Of course, Britain is also a major contributor of intelligence and police data into those databases; Britain is a major net extraditer of criminal suspects to its continental partners. All of that could come juddering to a halt unless arrangements are agreed, or at least the current arrangements extended after March 2019. At the moment, they’ve barely even started talking about it, and things are not looking promising.
Next up, we had a comment from Lidija, who argues that, after Brexit, the remaining 27 EU Member States will have a “great interest in continuing to involve [the UK] in foreign policymaking” and security policy. However, she goes on to say that the UK will need to offer concessions if it wants to achieve a deep and meaningful security partnership with the EU. So, what sort of concessions are we talking about?
Well, Lidija, I think that one of the concessions is that where the community institutions are involved and where we’re cooperating with institutions that come under the surveillance and jurisdiction of the European Court of Justice, we’re going to have to accept that, and that the European Court of Justice’s rules will continue to apply in the UK (perhaps through the figleaf of some joint court or something like that). But, effectively, the rules will continue to be made and jurisdiction made in Luxembourg. So, that’s a big one for Britain to swallow, but I think they’ll have to swallow it. Foreign policy, however, is mostly outside of the community institutions, therefore on most issues the Court of Justice’s jurisdiction does not apply there.
Clearly, if the UK wants to participate in EU programmes, it will have to pay its way in those programmes where it involves a budget; that’s true of the security agencies like Europol, Eurojust, the Schengen Information System (SIS), and so on. Britain may also have to make a financial contribution towards the European Defence Agency if it wishes to have an association agreement with that agency. Then there’s the question of the new nascent European Defence Fund.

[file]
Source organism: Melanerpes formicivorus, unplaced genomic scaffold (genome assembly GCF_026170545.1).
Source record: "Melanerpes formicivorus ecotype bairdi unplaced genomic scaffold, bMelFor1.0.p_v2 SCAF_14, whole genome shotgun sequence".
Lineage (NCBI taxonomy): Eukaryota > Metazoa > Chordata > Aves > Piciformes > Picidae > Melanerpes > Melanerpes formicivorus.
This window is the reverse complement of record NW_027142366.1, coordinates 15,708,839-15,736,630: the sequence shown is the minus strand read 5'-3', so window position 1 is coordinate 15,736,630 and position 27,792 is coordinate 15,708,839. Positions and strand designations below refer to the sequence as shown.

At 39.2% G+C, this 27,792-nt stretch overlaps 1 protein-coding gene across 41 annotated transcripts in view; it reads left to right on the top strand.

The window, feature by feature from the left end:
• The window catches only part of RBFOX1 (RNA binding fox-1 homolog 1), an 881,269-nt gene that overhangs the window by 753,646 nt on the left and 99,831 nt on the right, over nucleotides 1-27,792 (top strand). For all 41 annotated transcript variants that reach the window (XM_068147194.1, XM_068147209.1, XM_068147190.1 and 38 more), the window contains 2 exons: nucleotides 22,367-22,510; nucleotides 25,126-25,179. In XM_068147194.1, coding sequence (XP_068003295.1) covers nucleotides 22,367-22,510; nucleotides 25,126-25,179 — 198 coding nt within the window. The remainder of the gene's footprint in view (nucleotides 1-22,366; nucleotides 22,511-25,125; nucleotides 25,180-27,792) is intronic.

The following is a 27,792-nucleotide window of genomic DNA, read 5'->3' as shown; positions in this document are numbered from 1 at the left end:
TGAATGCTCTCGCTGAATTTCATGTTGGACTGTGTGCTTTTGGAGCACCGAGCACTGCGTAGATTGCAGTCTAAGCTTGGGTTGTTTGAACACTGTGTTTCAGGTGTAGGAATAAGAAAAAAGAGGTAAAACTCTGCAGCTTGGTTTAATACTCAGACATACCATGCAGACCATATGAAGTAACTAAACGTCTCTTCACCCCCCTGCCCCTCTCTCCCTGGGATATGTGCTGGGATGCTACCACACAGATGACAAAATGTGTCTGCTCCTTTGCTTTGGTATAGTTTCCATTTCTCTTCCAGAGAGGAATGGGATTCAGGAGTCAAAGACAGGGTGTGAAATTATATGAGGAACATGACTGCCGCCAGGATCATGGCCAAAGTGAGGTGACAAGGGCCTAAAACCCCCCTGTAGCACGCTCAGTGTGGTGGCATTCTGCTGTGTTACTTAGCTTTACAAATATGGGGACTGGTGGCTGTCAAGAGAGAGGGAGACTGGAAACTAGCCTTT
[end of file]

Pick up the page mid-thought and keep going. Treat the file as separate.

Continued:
It would be hard to imagine that the EU would agree to allow British companies to get European taxpayers’ money from the European budget for research and development projects. So, if and when British companies are selected for those projects, then Britain will have to pay their way. That’s an important part, and I think that’s already recognised in London. But it may be that Britain should go beyond that and offer to make a contribution into the general European Defence Fund itself, in order to have the right to tender for all those contracts. At the moment, the EU lawyers are saying that Britain should at most be allowed to participate by invitation only in individual projects when British companies are recognised to have a particular specialisation which the EU doesn’t have amongst its own Member States. So, that would be a much more restrictive place for Britain…
Will Britain (and the EU) be less safe after Brexit? Or will the two parties be able to do a deal that facilitates deep and meaningful cooperation on security and defence? Let us know your thoughts and comments in the form below and we’ll take them to policymakers and experts